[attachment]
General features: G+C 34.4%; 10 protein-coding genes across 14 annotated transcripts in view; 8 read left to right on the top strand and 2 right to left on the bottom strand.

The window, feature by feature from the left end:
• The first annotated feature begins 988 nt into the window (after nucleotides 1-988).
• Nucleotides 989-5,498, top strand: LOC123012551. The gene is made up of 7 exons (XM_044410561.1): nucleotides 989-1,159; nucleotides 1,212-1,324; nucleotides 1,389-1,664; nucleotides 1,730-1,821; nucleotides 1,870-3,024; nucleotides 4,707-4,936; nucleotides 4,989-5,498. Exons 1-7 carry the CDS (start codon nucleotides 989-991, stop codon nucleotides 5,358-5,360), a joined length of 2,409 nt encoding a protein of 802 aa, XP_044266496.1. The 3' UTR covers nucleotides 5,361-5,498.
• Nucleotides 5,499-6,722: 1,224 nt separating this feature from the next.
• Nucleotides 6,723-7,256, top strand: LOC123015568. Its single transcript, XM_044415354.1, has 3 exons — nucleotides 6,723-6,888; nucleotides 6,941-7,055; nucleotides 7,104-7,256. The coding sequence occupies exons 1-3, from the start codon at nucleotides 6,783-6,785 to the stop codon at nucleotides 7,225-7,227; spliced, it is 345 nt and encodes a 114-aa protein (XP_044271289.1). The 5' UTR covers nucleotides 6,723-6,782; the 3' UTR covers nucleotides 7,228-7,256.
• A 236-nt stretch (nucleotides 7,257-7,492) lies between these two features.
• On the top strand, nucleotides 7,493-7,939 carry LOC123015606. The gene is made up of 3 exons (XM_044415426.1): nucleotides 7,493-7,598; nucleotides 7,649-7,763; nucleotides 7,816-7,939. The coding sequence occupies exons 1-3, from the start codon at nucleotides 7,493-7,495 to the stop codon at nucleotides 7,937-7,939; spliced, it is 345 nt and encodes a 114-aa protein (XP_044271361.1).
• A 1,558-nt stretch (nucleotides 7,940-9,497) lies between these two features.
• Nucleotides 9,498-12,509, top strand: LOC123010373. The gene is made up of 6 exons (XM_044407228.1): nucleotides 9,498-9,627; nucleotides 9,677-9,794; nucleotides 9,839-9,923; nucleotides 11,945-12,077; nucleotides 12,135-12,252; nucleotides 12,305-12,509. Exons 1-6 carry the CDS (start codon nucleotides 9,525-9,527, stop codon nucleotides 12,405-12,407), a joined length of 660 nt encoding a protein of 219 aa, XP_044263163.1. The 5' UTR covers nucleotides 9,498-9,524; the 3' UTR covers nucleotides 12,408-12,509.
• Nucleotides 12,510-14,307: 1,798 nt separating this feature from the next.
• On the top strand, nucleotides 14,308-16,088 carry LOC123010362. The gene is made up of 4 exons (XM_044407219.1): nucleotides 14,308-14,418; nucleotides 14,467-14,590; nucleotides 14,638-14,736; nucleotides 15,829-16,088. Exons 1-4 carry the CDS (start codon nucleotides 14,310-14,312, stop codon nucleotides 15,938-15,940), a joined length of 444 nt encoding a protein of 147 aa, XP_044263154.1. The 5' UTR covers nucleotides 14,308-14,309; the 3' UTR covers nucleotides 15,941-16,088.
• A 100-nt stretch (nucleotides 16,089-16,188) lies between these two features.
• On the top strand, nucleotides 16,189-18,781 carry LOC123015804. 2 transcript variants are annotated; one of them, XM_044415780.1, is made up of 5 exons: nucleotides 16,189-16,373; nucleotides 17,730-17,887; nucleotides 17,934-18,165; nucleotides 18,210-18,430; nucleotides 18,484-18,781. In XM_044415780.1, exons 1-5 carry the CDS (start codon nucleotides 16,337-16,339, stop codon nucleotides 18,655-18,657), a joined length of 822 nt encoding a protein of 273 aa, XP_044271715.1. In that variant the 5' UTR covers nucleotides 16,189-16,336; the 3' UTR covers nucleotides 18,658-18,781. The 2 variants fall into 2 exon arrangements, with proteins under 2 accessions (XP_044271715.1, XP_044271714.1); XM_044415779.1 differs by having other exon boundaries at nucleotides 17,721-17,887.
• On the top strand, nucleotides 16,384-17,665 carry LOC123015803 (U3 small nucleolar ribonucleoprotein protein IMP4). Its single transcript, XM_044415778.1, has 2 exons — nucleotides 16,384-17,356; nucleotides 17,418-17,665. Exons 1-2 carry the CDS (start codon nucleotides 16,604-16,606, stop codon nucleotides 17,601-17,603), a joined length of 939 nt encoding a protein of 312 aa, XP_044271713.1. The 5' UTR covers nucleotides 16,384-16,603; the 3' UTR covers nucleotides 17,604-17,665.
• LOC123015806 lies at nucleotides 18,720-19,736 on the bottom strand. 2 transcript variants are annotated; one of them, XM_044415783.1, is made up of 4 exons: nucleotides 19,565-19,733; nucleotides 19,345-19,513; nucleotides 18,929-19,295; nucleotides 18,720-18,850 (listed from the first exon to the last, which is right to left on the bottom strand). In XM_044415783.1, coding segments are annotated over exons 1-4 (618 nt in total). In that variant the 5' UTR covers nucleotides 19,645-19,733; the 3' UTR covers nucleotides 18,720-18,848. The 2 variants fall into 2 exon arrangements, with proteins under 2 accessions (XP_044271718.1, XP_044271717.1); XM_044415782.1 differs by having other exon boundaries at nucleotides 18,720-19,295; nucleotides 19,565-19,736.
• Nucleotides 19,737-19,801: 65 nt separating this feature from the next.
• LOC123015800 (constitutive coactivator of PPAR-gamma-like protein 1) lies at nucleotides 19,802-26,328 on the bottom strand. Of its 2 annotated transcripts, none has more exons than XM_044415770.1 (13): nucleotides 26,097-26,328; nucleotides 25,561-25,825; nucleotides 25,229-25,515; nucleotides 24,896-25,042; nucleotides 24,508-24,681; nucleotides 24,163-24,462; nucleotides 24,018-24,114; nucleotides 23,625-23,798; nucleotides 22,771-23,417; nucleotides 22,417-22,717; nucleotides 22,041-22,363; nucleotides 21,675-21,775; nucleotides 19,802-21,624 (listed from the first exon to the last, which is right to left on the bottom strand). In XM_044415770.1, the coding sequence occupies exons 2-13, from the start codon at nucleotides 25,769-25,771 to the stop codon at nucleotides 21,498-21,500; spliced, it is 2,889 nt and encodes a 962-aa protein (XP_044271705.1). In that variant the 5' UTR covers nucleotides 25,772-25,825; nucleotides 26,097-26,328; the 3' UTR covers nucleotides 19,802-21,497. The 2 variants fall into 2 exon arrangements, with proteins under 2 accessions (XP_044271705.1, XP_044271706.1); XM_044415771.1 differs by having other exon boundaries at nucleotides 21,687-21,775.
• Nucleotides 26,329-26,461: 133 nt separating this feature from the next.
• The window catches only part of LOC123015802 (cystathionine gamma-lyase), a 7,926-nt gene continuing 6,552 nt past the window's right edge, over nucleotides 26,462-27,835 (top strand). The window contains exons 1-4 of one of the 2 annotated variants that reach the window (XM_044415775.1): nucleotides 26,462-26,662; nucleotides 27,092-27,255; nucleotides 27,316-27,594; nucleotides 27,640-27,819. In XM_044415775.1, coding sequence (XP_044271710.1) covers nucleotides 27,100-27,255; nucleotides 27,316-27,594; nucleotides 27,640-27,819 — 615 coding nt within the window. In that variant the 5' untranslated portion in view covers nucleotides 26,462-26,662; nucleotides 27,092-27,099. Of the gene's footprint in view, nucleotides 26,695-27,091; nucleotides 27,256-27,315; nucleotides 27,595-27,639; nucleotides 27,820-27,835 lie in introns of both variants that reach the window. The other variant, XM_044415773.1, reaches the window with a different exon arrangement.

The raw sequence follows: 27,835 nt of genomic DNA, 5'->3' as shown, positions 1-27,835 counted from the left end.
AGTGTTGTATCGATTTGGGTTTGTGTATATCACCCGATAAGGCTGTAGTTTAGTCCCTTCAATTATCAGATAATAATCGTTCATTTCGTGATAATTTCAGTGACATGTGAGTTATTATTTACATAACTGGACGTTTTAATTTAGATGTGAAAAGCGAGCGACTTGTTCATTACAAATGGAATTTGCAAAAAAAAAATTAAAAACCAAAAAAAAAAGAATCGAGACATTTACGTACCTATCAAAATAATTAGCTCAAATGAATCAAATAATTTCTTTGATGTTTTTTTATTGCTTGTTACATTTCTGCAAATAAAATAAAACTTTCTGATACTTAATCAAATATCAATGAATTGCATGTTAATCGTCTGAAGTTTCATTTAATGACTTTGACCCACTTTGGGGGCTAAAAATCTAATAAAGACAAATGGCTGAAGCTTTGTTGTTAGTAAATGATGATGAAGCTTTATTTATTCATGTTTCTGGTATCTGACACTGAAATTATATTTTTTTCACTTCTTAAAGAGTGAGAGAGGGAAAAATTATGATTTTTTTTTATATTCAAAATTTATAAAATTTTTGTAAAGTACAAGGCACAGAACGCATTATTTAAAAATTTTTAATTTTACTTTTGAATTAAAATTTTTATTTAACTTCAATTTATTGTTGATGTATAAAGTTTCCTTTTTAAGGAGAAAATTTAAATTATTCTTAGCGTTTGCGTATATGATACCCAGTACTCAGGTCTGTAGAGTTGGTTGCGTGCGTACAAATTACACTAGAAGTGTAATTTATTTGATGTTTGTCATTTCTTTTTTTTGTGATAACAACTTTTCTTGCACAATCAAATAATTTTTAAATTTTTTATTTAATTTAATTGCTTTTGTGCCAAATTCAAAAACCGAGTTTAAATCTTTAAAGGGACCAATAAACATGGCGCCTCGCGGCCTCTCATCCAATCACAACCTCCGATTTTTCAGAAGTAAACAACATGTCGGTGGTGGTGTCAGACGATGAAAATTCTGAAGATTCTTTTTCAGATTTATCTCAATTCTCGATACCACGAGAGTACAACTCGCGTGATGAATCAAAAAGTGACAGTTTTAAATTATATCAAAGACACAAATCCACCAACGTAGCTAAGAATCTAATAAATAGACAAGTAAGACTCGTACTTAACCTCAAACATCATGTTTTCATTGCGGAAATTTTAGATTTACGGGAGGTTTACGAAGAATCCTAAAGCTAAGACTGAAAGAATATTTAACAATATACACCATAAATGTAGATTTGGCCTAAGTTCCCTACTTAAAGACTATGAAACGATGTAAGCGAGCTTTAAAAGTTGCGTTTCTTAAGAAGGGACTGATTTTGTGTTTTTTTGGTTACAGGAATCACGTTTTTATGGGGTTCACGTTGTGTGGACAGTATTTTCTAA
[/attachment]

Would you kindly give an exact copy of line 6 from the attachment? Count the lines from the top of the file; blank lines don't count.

• Nucleotides 6,723-7,256, top strand: LOC123015568. Its single transcript, XM_044415354.1, has 3 exons — nucleotides 6,723-6,888; nucleotides 6,941-7,055; nucleotides 7,104-7,256. The coding sequence occupies exons 1-3, from the start codon at nucleotides 6,783-6,785 to the stop codon at nucleotides 7,225-7,227; spliced, it is 345 nt and encodes a 114-aa protein (XP_044271289.1). The 5' UTR covers nucleotides 6,723-6,782; the 3' UTR covers nucleotides 7,228-7,256.